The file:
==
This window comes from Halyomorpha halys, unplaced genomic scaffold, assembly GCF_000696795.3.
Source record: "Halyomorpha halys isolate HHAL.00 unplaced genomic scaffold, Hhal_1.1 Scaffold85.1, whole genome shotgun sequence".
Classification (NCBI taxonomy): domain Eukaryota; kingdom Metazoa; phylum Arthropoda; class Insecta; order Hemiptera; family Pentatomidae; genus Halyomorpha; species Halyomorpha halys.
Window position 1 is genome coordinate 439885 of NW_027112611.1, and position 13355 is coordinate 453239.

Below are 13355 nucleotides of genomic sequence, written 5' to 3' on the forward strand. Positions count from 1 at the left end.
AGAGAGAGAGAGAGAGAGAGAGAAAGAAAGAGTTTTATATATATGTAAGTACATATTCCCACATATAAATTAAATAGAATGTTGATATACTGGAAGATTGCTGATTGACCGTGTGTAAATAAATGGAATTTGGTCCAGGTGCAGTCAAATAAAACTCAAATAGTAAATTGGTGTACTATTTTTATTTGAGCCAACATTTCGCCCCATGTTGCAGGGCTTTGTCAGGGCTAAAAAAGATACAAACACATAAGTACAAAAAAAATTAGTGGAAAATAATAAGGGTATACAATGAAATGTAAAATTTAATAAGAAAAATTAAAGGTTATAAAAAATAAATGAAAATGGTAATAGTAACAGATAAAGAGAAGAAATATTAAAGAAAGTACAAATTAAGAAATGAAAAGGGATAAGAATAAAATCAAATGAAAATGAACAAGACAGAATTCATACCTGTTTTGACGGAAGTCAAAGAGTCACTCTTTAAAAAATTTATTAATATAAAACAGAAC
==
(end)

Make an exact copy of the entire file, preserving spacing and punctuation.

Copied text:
This window comes from Halyomorpha halys, unplaced genomic scaffold, assembly GCF_000696795.3.
Source record: "Halyomorpha halys isolate HHAL.00 unplaced genomic scaffold, Hhal_1.1 Scaffold85.1, whole genome shotgun sequence".
Classification (NCBI taxonomy): domain Eukaryota; kingdom Metazoa; phylum Arthropoda; class Insecta; order Hemiptera; family Pentatomidae; genus Halyomorpha; species Halyomorpha halys.
Window position 1 is genome coordinate 439885 of NW_027112611.1, and position 13355 is coordinate 453239.

Below are 13355 nucleotides of genomic sequence, written 5' to 3' on the forward strand. Positions count from 1 at the left end.
AGAGAGAGAGAGAGAGAGAGAGAAAGAAAGAGTTTTATATATATGTAAGTACATATTCCCACATATAAATTAAATAGAATGTTGATATACTGGAAGATTGCTGATTGACCGTGTGTAAATAAATGGAATTTGGTCCAGGTGCAGTCAAATAAAACTCAAATAGTAAATTGGTGTACTATTTTTATTTGAGCCAACATTTCGCCCCATGTTGCAGGGCTTTGTCAGGGCTAAAAAAGATACAAACACATAAGTACAAAAAAAATTAGTGGAAAATAATAAGGGTATACAATGAAATGTAAAATTTAATAAGAAAAATTAAAGGTTATAAAAAATAAATGAAAATGGTAATAGTAACAGATAAAGAGAAGAAATATTAAAGAAAGTACAAATTAAGAAATGAAAAGGGATAAGAATAAAATCAAATGAAAATGAACAAGACAGAATTCATACCTGTTTTGACGGAAGTCAAAGAGTCACTCTTTAAAAAATTTATTAATATAAAACAGAAC